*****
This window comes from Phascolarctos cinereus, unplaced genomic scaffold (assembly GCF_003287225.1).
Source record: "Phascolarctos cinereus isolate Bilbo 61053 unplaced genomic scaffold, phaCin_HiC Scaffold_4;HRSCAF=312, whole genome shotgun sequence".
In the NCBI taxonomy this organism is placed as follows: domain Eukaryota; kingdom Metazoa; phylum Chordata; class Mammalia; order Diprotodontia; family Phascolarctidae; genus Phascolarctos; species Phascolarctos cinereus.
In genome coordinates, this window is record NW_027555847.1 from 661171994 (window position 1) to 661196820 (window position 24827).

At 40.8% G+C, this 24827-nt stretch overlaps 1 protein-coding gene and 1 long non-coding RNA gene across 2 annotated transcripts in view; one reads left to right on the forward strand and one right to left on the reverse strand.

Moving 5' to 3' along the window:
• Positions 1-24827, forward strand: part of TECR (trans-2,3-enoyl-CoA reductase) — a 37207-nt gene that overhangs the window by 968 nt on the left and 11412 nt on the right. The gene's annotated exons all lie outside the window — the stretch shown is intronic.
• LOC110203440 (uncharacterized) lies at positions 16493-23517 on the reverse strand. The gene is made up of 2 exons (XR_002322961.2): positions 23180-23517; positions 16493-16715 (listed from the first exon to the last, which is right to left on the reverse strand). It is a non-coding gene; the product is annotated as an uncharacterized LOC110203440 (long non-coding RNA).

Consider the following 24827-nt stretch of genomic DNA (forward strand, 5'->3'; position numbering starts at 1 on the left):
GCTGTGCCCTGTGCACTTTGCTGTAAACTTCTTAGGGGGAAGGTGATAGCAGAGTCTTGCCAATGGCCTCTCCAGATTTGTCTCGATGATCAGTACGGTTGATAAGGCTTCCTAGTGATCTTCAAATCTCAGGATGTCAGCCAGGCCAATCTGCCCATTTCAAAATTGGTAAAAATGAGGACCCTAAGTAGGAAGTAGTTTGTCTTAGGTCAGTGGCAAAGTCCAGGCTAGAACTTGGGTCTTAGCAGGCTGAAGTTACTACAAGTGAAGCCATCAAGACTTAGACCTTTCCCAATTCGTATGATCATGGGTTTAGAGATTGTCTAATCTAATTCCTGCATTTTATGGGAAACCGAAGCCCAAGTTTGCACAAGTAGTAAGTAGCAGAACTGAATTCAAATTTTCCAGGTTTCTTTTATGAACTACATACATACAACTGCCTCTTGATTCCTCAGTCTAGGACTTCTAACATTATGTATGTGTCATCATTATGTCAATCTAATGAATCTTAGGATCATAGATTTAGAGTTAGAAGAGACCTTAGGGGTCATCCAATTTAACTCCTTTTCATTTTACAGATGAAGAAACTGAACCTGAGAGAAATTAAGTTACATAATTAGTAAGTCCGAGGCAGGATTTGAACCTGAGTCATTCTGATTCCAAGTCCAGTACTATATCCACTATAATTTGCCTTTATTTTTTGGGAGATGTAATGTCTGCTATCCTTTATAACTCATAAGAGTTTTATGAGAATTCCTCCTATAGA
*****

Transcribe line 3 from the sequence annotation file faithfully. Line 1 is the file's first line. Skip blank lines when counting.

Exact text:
In the NCBI taxonomy this organism is placed as follows: domain Eukaryota; kingdom Metazoa; phylum Chordata; class Mammalia; order Diprotodontia; family Phascolarctidae; genus Phascolarctos; species Phascolarctos cinereus.